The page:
Are there any RPGs that handle politicking well?

Are there any RPGs that handle politicking well?

I'm going to go GURPS for 500 bob

I wanna say stuff in the LARPG genre does it well. World Of Darkness usually bases its settings around it, and I could easily see Fiasco or Primetime Adventures do something with it.

Ahh, but is there in fact a gurps book about politics? or negotiations? bargaining? swindling?

I've never got around to trying it, but Reign seems like a good fit for this kind of game. It;s got a flexible system for statting out organizations that could be businesses or empires or whatever, so once the PCs are done with their face-to-face RP they can go to the strategic layer and decide whether they want to go with espionage or economic pressure or whatever depending on what dice their team can throw in each field.

GURPS - Social Engineering


Exalted 2e handles it exactly like reality
The perfect defense against anyone talking to you is to draw your weapon and fight them
Talking is meaningless if you have enough power to kill whoever is talking to you
Might makes right

>The perfect defense is to draw your weapon and fight them
>Talking is meaningless if you have enough power to kill whoever is talking to you

okay genius. What if he is stronger than you and you draw your sword while he is talking? You clearly didn't think this through when you coined the term "perfect defense"

thanks, brother! any others?

Diaspora has a neat social combat system that goes a long way to simulating months of politicking in one session or less.

Yup, that's why a Man at Arms had as much sway as the King back in medieval times, because he was well trained and experienced in combat.

Oh wait, no, that's not how things were.

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New World of Darkness is pretty good for politics (haven't played oWOD). You have tribal conflict in Werewolf, cloak and dagger in Vampire, intrigue in Changeling, and power jockeying in Mage.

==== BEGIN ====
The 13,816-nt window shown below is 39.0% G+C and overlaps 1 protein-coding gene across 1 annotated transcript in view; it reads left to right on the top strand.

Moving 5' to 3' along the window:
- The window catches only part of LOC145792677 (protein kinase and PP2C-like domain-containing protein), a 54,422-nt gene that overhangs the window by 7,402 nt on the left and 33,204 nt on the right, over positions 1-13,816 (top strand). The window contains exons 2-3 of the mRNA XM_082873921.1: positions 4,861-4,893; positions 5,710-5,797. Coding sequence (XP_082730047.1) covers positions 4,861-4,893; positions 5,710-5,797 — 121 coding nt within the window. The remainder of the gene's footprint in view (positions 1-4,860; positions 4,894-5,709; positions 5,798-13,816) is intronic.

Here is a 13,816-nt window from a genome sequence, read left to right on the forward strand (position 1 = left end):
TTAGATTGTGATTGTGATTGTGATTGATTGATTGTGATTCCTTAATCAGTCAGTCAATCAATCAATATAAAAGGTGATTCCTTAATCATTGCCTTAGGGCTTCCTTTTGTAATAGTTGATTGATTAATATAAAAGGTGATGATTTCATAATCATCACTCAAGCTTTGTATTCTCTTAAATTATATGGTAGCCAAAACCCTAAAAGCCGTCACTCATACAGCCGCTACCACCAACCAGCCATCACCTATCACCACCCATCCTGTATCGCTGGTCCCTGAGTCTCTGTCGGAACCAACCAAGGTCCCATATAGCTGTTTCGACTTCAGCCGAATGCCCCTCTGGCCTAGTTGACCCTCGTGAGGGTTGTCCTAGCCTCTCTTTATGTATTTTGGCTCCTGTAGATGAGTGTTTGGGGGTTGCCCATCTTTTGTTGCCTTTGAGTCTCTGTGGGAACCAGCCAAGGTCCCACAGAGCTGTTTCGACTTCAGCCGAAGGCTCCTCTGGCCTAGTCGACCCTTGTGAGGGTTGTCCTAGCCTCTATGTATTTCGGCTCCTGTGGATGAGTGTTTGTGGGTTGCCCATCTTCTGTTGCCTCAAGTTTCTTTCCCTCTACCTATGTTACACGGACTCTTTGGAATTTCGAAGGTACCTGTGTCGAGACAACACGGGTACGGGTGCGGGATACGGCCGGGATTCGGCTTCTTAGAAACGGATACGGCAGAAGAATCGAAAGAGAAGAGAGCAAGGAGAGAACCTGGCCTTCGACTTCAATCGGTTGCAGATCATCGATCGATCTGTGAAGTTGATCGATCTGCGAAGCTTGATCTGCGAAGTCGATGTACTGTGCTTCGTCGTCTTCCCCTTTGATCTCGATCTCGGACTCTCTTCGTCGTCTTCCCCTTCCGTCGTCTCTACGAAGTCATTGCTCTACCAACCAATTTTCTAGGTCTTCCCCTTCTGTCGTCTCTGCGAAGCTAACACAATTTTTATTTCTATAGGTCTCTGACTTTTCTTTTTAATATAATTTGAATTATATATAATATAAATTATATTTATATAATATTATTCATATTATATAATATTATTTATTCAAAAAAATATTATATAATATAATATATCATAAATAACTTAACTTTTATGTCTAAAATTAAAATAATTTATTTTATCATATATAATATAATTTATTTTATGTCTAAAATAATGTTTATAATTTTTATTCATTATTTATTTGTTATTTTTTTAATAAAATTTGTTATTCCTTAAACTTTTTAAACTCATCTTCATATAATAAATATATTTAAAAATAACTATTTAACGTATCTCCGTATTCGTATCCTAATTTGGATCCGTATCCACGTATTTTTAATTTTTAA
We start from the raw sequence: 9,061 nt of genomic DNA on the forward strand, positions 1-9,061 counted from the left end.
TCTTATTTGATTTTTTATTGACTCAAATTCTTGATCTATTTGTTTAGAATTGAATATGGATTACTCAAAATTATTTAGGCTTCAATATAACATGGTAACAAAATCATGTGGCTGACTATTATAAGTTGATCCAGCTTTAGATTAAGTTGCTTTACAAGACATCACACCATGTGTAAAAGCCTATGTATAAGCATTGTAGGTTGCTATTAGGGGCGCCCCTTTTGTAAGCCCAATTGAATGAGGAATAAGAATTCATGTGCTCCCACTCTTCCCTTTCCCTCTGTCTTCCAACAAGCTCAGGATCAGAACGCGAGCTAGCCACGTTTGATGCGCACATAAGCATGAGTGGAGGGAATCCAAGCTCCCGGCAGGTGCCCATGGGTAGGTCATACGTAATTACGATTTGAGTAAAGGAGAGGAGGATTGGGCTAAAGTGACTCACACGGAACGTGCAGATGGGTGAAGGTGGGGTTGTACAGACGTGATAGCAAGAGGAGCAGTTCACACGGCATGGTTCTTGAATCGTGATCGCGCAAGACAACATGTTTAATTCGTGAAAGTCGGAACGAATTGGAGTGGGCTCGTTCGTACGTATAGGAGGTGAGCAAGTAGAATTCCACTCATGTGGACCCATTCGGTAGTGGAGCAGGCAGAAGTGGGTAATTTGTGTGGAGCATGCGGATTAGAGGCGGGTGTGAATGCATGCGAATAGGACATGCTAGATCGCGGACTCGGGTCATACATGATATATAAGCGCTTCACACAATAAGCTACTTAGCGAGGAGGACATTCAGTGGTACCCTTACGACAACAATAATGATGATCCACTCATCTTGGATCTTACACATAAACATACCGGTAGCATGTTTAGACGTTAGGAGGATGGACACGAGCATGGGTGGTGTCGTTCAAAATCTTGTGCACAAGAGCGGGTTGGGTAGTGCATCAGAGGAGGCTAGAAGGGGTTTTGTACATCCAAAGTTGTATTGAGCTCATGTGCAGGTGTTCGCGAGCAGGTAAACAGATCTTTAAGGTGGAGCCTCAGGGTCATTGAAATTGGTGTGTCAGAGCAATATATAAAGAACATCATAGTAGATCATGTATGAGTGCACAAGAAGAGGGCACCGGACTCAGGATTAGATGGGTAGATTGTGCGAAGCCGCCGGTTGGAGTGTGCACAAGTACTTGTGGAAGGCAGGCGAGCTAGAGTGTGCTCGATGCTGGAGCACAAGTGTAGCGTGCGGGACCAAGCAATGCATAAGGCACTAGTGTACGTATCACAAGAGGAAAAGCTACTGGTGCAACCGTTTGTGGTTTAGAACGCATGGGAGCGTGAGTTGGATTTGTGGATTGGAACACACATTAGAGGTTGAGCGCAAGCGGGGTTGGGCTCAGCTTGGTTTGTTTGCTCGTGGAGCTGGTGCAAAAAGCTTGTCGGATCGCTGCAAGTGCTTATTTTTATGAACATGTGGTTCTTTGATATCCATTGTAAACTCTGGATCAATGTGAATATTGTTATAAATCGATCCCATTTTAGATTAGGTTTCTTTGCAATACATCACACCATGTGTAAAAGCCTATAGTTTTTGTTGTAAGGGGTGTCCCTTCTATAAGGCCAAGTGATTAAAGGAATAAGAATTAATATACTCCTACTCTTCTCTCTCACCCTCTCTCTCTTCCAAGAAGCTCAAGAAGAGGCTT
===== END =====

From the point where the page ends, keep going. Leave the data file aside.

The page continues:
>What if he is stronger than you

Counseling the Dead in Geist.

Why do people forget about what is, arguably, the most interesting game in the series?

Haven't personally played, but L5R might be what you're looking for.

because its execution is very flimsy and lacks any clear antagonists.

I don't know how you mean the execution is flimsy, but there are plenty of antagonists. Sin Eaters are closer to normal humans (except perhaps Mages) than any other WW protagonists, and as such have to deal with the most mundane protagonists, but are set up so that they can have run-ins with other supernatural creatures. However, the main antagonists of a Geist game is... The Geists. You literally have a god of death co-inhabiting your body, and that creature has it's own will and own motives, that may not align with your own. It allows Geist to work for both 1 on 1's and in groups.

Also, it's been a while since I played WW, but at least at the time Geist was published, basically all that was out there was the core books (Mage, Vampire, Werewolf, Prometheus) - even Changeling wasn't out - and NONE of the core books really had any strong antagonists - werewolves being the slight exception (it was hard, but very possible to ignore the spirit world completely). Most of the antagonists early on was other creatures of your type. Vamps vs Vamps, Mages vs Mages, etc...

I'm sure that's changed now, but it seems like Geist didn't get the splatbooks that other races did, if you're saying that.

Anything that uses the Fate system- like Diaspora and such. Mostly because of the way stress tracks work. Stress Tracks are one of my favorite things in the game- you could emulate anything through them.

Of course, Fate is a generalist system, so it loses focus a bit... and I'm really not sure if it's actually *good* at politicking, I just know it's the best at politicking out of all of the RPGs I know of/have played.


Kings were military dictators who's authority derived solely from their ability to command large numbers of men-at-arms through oaths of fealty, which matters far more then being an exceptional combatant in their own right. Where kings elected in your version of history? Did you actually think they were appointed by god and all the armed men they had under their command was just a formality?

I was responding to What he was saying was more or less that the King would only have been able to command his men if he was stronger in personal combat than them, but obviously that's not the case.

Don't play one that has an extensive magic system or magic mechanics. I just got off an Fantasy Craft political campaign and mages basically broke the game by circumventing all non-magical scheming elements and invalidating most threats. The normal politick mindset goes out the window when someone can just cast perma mind-control on NPCs willy-nilly.